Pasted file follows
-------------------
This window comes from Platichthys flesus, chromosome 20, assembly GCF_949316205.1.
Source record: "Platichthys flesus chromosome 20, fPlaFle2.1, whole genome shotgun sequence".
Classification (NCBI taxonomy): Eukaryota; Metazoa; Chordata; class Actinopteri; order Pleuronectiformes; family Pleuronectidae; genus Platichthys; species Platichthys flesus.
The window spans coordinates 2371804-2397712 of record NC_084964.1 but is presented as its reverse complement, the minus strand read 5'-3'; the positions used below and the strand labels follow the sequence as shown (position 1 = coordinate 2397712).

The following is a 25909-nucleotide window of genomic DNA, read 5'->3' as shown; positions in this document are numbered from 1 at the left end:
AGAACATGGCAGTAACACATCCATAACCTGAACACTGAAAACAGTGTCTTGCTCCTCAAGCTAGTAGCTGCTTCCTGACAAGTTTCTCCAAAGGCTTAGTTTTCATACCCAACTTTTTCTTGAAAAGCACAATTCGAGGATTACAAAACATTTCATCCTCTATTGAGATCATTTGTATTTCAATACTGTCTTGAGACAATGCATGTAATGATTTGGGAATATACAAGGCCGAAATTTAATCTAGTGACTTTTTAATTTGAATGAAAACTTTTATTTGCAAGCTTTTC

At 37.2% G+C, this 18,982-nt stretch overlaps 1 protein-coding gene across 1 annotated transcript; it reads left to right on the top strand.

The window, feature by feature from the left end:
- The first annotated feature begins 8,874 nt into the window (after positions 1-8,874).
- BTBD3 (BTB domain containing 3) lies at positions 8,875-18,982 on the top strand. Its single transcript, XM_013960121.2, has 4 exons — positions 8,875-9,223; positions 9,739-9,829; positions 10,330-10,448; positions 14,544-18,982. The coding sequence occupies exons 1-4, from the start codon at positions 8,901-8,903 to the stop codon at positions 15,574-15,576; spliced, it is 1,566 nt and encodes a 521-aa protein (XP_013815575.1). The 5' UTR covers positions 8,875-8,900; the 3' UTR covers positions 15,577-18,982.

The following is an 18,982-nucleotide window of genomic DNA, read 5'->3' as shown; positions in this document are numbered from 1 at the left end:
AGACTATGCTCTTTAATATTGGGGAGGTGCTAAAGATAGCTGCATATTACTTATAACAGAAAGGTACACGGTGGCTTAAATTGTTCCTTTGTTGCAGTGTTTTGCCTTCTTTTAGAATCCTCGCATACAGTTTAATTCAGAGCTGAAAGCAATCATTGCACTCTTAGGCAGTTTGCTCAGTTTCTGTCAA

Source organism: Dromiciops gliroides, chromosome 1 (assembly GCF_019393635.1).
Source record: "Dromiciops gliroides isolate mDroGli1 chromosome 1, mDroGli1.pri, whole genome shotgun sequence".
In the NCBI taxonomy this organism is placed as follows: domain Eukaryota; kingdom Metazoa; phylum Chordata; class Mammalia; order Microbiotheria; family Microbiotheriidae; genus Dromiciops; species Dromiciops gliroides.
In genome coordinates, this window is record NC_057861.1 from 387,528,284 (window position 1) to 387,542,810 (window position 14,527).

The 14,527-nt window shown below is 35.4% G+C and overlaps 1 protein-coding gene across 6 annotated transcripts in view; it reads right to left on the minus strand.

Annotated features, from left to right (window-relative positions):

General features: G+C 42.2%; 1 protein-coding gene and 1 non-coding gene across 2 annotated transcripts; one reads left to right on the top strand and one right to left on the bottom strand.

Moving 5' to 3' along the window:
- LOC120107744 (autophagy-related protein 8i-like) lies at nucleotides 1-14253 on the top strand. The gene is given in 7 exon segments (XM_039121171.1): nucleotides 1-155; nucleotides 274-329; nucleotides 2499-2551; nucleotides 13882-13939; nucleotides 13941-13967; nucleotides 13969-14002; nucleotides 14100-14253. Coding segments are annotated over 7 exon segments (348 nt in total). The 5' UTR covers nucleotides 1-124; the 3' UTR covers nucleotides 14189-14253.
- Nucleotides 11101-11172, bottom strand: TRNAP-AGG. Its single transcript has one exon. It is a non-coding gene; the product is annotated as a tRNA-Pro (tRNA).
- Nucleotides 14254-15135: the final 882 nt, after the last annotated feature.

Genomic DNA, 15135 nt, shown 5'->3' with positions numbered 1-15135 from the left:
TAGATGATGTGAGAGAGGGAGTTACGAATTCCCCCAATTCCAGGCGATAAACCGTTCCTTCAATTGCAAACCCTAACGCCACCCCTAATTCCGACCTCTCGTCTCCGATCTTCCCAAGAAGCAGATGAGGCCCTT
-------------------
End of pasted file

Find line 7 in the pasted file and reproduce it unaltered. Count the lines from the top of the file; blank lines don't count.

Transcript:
At 37.2% G+C, this 18,982-nt stretch overlaps 1 protein-coding gene across 1 annotated transcript; it reads left to right on the top strand.